By DAVID RAINER, Alabama Department of Conservation and Natural Resources
Last week’s meeting of the Gulf of Mexico Fisheries Management Council (Gulf Council) Scientific and Statistical Committee (SSC) yielded mixed results for red snapper anglers.
The SSC voted to partially incorporate the Great Red Snapper Count, which estimated the red snapper population in the Gulf is three times higher than previous estimates, into the Gulf Council management process. However, that action may have little impact on the 2021 red snapper season.
“The Scientific and Statistical Committee is the science advisory panel for the Gulf Council,” said Scott Bannon, Director of the Alabama Marine Resources Division. “The purpose of the meeting was to review the Great Red Snapper Count, provide feedback and decide if it should be used in the interim analysis for red snapper this year and how it should be applied.
“The committee reviewed the Great Red Snapper Count and showed some areas that needed improvement. The researchers are going to go back and make some minor adjustments, but it won’t make a big change in the overall number. It just improves the report they have.”
The Great Red Snapper Count estimated the abundance of red snapper in the Gulf at 110 million fish. Previous assessments from NOAA (National Oceanic and Atmospheric Administration) Fisheries estimated the number of red snapper at 36 million fish.
“The committee voted on whether that data was the best science available for setting the overfishing limit,” Bannon said. “They voted that in. The number they chose for the overfishing limit was 25.6 million pounds. The Magnuson-Stevens Act states that you cannot exceed that overfishing limit or immediate changes will have to be implemented to prevent overfishing.”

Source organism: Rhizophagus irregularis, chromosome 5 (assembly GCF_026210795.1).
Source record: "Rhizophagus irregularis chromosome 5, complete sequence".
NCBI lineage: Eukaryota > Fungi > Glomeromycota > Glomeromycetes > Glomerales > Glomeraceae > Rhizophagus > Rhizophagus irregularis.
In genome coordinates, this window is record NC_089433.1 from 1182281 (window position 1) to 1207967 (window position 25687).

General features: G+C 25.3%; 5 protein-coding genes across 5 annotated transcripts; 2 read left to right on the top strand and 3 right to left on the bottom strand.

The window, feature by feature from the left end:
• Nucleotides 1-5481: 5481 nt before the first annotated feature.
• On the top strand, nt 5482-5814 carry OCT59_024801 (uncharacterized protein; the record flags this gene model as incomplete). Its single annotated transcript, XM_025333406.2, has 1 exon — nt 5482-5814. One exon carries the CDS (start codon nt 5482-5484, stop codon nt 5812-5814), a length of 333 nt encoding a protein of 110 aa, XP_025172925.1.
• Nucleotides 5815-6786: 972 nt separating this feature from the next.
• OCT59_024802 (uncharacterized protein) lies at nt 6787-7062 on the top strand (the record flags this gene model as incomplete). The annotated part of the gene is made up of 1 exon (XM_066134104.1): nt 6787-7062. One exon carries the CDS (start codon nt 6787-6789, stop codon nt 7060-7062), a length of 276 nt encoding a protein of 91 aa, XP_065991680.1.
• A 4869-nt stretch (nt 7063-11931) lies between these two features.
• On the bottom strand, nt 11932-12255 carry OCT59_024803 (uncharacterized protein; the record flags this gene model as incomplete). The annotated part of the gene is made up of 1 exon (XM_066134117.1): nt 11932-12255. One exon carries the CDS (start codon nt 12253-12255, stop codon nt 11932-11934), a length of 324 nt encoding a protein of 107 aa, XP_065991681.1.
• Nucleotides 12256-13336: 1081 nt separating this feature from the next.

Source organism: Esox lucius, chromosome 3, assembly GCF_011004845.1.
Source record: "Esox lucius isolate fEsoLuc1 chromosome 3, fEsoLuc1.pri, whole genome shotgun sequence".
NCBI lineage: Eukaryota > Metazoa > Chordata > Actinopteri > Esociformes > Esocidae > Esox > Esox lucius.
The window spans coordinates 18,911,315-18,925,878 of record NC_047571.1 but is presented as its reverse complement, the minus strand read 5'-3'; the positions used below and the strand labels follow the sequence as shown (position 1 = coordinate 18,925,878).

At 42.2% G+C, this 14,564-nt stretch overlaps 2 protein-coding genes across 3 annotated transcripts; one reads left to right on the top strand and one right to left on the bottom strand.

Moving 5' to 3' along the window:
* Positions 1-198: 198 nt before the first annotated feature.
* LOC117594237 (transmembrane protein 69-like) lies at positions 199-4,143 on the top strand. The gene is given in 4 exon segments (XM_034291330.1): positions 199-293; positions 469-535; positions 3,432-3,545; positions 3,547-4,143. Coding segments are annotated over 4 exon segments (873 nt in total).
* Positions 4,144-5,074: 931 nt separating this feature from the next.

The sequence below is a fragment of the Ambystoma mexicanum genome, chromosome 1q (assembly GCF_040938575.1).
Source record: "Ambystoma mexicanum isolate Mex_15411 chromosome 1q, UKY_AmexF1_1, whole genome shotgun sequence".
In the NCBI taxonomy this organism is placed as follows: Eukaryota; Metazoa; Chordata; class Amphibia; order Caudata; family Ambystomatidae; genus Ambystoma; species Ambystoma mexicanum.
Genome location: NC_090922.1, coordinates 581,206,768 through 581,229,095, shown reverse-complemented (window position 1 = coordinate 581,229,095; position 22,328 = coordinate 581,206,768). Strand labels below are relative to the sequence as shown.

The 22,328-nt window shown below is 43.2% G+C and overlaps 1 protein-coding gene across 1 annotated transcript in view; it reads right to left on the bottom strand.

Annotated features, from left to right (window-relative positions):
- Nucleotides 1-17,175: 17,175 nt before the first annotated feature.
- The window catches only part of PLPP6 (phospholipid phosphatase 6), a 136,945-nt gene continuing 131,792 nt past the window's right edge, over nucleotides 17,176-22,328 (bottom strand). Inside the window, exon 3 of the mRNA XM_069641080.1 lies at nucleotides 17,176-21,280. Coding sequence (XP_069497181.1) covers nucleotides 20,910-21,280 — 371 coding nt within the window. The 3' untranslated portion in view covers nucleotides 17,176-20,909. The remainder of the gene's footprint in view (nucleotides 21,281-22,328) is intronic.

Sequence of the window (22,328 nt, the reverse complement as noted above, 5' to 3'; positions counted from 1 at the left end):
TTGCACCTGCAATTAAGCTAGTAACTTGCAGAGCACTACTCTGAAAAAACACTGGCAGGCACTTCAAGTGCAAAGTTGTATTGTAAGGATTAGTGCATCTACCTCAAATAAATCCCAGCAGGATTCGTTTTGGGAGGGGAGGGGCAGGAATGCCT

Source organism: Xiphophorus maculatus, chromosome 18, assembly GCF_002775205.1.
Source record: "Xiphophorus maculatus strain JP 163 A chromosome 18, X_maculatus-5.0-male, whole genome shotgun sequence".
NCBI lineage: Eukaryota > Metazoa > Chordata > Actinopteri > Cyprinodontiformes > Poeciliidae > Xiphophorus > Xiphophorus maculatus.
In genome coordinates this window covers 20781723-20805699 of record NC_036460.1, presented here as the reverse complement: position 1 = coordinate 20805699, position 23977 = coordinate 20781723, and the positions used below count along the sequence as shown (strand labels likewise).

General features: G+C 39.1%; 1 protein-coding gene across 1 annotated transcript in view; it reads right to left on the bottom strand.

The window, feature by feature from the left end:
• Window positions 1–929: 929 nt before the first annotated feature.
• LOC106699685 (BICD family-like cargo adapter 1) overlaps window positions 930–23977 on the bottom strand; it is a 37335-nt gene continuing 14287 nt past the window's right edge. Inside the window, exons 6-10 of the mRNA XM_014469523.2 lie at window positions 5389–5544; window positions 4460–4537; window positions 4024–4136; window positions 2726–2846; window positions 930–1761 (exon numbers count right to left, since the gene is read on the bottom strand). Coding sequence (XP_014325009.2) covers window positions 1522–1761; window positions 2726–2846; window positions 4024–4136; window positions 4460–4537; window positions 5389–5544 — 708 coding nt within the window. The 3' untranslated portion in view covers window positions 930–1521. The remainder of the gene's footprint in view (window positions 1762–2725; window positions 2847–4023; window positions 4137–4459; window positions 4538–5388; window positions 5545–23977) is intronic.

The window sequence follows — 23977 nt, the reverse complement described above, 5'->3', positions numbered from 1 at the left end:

Bannon said the previous overfishing limit was set at 15.5 million pounds, so the new recommended overfishing limit is a 10.1 million-pound increase. The committee then recommended that the acceptable biological catch (ABC) be set at 15.4 million pounds, which Bannon vigorously questioned.
“That’s a 10 million-pound difference from the overfishing limit,” he said. “That’s a 44-percent buffer, which I’m disappointed in. That is relatively unheard of in fisheries management. I am pleased with the recommended increase in the overfishing limit. I’m not pleased with the ABC.”
The SSC report will go to the Gulf Council and will be discussed at the next council meeting, set for April 12-15 via webinar. The Gulf Council will then set the annual catch limit (ACL) for allocations among the five Gulf states for the 2021 season.
“With only 300,000 new pounds available, that’s a negligible increase,” Bannon said. “That increase would potentially be applied to all of the sectors – commercial, charter and private anglers.”
Another hurdle for private anglers is NOAA Fisheries is pushing that the catch data from the Marine Recreation Information Program (MRIP) survey and state reporting systems be “calibrated,” which could significantly impact Alabama’s quota and reduce the number of fishing days for private recreational anglers.
“Our goal is to avoid calibration,” Bannon said. “With calibration, Alabama and Mississippi allocations would be cut in half.